The Gift That Took 1000 Years To Make

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The Gift That Took 1000 Years To Make

Oscar Wilde said it best: with age comes wisdom. Our old time resident of Highland Springs must be overflowing with wisdom. He stands still and tall along the outer eastern edge of our property, watching over the land, the sheep, the cow, the donkey and the llama.

Mostly silent, he sometimes hums a tune as a gust of wind passes through his leaves. He has many wildlife friends and often adapts to become what they need: a home for bluebirds, a foodbank for squirrels, hunting grounds for mountain lions.

He is a kind tree. He is a good tree. He is our Grand Oak Tree. Our oak tree’s official name is the Coast Live Oak Tree Quercus Agrifolia. He is some 1000 years old and stands over 70 feet tall, so  it is easy to get lost in his grandness.. He says not a word, but everyone on the farm likes to brag about our local celebrity. His height and enormous crown were recognized in 2014, when, along with other grand trees in the United States, he was officially named a national champion tree in the National Register of Big Trees.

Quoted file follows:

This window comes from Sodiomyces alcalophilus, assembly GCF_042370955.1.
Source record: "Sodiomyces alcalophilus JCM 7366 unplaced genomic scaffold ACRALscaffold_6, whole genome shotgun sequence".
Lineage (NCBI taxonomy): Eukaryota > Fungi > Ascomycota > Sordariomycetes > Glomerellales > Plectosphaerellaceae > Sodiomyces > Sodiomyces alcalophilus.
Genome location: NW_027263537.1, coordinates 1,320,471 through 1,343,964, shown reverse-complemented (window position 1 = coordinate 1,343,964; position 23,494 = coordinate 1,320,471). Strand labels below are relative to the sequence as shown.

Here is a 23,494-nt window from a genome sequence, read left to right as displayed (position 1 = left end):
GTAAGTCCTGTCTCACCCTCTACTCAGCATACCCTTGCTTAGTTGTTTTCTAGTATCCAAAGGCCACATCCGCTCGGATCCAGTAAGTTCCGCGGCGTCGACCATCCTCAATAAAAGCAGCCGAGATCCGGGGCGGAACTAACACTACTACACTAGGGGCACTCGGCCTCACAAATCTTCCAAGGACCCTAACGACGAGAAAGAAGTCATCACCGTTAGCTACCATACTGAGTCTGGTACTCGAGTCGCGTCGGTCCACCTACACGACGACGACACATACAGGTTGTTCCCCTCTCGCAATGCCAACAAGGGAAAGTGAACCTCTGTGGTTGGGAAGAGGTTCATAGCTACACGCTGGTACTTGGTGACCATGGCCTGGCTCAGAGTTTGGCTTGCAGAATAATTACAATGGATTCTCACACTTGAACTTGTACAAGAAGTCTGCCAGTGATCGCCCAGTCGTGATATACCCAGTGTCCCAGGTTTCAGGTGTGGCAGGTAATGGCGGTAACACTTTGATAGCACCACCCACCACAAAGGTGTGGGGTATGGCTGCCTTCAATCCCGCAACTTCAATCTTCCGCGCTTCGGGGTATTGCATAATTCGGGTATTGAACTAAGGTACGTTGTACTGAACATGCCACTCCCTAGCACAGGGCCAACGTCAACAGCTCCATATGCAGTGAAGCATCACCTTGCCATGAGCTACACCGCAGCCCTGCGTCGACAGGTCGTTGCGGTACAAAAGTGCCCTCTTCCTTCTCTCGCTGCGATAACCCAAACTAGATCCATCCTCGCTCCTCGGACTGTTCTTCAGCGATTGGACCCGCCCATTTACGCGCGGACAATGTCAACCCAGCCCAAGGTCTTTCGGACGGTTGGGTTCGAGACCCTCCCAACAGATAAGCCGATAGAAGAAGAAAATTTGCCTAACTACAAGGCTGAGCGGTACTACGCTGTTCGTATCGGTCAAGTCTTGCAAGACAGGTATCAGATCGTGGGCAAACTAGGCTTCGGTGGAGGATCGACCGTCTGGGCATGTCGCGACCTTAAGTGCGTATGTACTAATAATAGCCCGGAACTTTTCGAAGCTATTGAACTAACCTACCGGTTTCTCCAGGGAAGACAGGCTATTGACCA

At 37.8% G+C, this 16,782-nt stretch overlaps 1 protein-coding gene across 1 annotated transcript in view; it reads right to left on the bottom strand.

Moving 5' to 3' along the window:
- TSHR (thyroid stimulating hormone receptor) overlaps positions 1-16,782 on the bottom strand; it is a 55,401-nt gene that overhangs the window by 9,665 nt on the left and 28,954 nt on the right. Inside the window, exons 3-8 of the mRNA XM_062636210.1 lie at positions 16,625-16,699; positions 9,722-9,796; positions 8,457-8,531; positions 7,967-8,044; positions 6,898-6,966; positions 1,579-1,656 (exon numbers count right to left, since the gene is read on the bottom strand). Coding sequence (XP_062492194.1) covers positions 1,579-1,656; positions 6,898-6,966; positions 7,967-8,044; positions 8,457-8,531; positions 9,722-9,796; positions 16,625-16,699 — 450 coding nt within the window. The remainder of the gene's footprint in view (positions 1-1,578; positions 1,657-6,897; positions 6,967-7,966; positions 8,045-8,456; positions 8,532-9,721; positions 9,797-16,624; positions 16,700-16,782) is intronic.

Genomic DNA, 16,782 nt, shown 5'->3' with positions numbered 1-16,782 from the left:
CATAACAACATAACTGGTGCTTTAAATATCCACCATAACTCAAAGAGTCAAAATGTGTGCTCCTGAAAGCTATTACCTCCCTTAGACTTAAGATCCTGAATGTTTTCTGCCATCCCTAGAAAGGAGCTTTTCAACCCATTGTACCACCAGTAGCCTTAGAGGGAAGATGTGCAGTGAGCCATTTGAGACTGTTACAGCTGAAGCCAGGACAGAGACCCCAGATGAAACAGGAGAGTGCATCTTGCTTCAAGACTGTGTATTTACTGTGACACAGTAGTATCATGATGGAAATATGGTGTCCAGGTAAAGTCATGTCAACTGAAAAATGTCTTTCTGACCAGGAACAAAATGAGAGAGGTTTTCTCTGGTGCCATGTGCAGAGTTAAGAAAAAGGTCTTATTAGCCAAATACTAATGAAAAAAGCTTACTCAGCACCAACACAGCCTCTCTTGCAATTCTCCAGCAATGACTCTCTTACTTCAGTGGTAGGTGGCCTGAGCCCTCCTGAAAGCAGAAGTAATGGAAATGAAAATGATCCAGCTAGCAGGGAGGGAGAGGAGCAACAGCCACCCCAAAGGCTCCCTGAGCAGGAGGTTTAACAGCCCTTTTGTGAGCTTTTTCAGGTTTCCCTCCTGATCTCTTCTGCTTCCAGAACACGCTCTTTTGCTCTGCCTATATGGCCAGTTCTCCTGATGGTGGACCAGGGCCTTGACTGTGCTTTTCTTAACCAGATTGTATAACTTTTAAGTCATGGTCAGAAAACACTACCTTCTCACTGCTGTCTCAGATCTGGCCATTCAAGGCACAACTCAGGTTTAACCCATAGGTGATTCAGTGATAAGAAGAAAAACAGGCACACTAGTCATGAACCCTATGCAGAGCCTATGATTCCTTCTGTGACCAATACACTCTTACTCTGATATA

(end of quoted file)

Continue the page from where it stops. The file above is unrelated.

If only we could speak to him… oh, the stories he must have to tell! He was here long before America became colonized, and hundreds of years before electricity was discovered. How strange he must have felt to sit in darkness and notice little bubbles of lights appear in his distant surroundings as man gradually encroached on his territory.  He joined the mourners of the fallen during the two world wars, and he silently cheered for all who endured the Great Depression.When experts visit our tree, they are in awe, but their advice can be contradictory:   “Prune it.”No, dont touch it. Let it age on its own.” Our grand old oak tree has gone through several transformations over the years. It’s fought two fires within a span of ten years, the heat from one of which caused gases to spontaneously combust from inside the trunk and he lost a large limb. However, consistent with the general concept of aging, he keeps what’s necessary to survive and discards what isn’t. And so he lives on.

We were devastated when our oak tree lost a major limb. Close examination of the fallen member, however, showed us unimaginable patterns, shapes, and colors within the wood. It was so unique and precious that we wanted to be able to preserve it somehow. It was then that our Grand Oak Art Project began.

We partnered with our talented local carpenter John, and have been working to use the broken-off trunk to create one-of-a-kind items, so that people can enjoy a piece of history in the comfort of their own homes.  Our tree is no longer as it was ten years ago, but he is still beautiful. Like everything else in this world, our oak tree will one day come to an end. But we have no doubt he will do it standing tall, proudly, and quietly.